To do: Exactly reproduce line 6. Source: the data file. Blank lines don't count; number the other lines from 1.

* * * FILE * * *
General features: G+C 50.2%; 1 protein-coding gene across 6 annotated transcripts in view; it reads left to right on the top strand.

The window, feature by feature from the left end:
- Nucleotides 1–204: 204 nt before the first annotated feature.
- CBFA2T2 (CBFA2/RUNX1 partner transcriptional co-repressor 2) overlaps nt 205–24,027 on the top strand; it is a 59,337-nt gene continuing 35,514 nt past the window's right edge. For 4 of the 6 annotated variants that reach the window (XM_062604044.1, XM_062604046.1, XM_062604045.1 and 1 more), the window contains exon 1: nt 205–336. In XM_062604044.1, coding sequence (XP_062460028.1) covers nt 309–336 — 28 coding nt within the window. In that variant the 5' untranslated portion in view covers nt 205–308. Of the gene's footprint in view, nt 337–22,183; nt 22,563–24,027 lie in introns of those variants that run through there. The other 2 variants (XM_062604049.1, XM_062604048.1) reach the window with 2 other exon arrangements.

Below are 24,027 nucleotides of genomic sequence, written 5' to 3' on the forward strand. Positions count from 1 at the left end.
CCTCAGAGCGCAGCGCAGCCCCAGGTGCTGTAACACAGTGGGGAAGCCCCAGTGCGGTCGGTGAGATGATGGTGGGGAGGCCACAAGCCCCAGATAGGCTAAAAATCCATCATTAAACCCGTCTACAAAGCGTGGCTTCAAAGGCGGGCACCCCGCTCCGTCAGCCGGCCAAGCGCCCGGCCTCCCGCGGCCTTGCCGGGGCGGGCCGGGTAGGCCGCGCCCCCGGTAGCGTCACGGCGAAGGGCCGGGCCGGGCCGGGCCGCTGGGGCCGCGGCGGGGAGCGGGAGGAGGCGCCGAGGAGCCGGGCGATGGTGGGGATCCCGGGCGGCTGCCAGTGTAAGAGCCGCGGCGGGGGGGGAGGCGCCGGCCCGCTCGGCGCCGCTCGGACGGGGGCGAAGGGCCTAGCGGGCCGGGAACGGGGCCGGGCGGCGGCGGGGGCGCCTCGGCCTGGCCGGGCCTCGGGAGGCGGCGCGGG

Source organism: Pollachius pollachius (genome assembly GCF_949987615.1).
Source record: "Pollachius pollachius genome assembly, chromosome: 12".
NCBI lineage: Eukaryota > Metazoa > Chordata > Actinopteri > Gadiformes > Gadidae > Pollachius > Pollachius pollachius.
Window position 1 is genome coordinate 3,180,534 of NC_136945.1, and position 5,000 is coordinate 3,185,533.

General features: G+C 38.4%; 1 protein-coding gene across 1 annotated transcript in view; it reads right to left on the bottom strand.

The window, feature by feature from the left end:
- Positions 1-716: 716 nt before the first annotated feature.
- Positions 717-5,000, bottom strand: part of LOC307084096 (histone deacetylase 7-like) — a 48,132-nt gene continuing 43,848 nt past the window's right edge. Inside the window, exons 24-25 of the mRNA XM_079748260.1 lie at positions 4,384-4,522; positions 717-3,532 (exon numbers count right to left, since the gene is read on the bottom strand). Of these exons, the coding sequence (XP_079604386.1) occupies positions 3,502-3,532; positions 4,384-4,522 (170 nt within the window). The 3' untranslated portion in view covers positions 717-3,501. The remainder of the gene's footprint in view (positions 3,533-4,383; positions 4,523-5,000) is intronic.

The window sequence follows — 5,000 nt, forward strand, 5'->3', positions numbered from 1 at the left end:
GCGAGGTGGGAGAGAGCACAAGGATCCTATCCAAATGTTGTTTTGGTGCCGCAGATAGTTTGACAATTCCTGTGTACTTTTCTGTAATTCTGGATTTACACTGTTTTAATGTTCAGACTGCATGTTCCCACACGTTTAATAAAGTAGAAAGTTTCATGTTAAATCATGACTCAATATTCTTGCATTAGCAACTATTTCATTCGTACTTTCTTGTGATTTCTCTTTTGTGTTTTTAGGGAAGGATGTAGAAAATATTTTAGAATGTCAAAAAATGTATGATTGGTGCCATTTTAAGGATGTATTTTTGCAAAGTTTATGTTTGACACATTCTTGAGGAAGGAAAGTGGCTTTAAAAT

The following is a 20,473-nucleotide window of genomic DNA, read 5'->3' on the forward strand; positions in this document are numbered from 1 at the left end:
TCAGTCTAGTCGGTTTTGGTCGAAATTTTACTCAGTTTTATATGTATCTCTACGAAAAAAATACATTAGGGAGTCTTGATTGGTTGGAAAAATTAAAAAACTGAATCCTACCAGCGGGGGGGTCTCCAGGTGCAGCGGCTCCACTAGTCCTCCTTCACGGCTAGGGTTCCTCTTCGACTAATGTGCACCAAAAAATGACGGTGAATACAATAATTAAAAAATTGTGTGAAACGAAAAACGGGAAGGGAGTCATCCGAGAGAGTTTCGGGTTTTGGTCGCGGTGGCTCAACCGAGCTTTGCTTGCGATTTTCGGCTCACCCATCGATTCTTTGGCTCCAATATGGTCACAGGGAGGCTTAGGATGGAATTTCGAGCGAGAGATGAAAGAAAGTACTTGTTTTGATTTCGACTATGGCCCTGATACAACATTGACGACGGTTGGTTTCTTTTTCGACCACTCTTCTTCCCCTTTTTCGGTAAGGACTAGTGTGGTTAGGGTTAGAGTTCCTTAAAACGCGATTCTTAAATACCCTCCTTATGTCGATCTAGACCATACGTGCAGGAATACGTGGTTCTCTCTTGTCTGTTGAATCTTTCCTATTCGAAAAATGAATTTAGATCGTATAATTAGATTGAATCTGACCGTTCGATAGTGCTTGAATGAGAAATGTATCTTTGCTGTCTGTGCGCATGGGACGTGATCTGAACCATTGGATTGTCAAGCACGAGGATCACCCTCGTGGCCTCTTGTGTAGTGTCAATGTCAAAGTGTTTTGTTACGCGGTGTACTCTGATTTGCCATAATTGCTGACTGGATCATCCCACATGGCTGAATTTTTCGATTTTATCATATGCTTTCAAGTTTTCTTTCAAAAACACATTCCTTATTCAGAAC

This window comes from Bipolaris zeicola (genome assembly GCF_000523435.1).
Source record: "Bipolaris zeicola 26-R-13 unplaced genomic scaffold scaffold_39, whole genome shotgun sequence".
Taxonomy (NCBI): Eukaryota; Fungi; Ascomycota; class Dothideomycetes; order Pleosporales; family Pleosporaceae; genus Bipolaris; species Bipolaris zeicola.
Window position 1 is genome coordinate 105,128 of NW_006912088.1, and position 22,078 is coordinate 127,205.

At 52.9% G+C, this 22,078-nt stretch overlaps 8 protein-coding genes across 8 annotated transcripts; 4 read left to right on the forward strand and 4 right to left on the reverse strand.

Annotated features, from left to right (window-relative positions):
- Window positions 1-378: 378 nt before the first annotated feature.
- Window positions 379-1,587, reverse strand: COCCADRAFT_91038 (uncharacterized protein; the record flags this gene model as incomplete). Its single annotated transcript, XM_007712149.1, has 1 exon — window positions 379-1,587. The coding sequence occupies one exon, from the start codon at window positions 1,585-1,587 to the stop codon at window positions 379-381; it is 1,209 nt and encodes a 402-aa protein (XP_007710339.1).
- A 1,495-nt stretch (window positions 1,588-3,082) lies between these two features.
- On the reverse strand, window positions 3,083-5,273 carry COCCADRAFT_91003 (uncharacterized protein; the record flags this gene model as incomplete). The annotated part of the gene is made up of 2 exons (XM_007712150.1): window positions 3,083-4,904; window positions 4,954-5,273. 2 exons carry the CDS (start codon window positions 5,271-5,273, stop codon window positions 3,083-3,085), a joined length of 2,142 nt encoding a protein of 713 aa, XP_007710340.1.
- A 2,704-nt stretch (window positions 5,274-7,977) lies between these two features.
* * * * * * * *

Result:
CCTCAGAGCGCAGCGCAGCCCCAGGTGCTGTAACACAGTGGGGAAGCCCCAGTGCGGTCGGTGAGATGATGGTGGGGAGGCCACAAGCCCCAGATAGGCTAAAAATCCATCATTAAACCCGTCTACAAAGCGTGGCTTCAAAGGCGGGCACCCCGCTCCGTCAGCCGGCCAAGCGCCCGGCCTCCCGCGGCCTTGCCGGGGCGGGCCGGGTAGGCCGCGCCCCCGGTAGCGTCACGGCGAAGGGCCGGGCCGGGCCGGGCCGCTGGGGCCGCGGCGGGGAGCGGGAGGAGGCGCCGAGGAGCCGGGCGATGGTGGGGATCCCGGGCGGCTGCCAGTGTAAGAGCCGCGGCGGGGGGGGAGGCGCCGGCCCGCTCGGCGCCGCTCGGACGGGGGCGAAGGGCCTAGCGGGCCGGGAACGGGGCCGGGCGGCGGCGGGGGCGCCTCGGCCTGGCCGGGCCTCGGGAGGCGGCGCGGG